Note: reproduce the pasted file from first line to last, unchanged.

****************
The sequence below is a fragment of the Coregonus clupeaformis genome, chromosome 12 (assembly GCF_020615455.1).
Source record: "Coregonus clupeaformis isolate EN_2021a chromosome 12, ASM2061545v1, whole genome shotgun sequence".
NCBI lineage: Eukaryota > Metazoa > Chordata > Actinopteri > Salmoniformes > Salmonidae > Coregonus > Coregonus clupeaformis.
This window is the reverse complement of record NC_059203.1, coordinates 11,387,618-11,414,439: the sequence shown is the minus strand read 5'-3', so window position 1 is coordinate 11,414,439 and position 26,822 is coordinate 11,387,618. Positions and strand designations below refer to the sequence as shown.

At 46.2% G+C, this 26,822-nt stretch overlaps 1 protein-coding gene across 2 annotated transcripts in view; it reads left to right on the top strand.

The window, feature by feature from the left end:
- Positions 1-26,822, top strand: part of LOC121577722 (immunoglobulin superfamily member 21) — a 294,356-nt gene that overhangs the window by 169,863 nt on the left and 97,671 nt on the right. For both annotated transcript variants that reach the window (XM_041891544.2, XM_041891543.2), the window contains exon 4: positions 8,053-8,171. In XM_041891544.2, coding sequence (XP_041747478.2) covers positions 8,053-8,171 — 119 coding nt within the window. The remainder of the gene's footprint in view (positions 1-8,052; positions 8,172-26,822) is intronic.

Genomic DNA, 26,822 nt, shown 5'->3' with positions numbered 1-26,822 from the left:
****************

The sequence below is a fragment of the Coregonus clupeaformis genome, chromosome 12 (assembly GCF_020615455.1).
Source record: "Coregonus clupeaformis isolate EN_2021a chromosome 12, ASM2061545v1, whole genome shotgun sequence".
NCBI lineage: Eukaryota > Metazoa > Chordata > Actinopteri > Salmoniformes > Salmonidae > Coregonus > Coregonus clupeaformis.
This window is the reverse complement of record NC_059203.1, coordinates 11,387,618-11,414,439: the sequence shown is the minus strand read 5'-3', so window position 1 is coordinate 11,414,439 and position 26,822 is coordinate 11,387,618. Positions and strand designations below refer to the sequence as shown.

At 46.2% G+C, this 26,822-nt stretch overlaps 1 protein-coding gene across 2 annotated transcripts in view; it reads left to right on the top strand.

The window, feature by feature from the left end:
- Positions 1-26,822, top strand: part of LOC121577722 (immunoglobulin superfamily member 21) — a 294,356-nt gene that overhangs the window by 169,863 nt on the left and 97,671 nt on the right. For both annotated transcript variants that reach the window (XM_041891544.2, XM_041891543.2), the window contains exon 4: positions 8,053-8,171. In XM_041891544.2, coding sequence (XP_041747478.2) covers positions 8,053-8,171 — 119 coding nt within the window. The remainder of the gene's footprint in view (positions 1-8,052; positions 8,172-26,822) is intronic.

Genomic DNA, 26,822 nt, shown 5'->3' with positions numbered 1-26,822 from the left: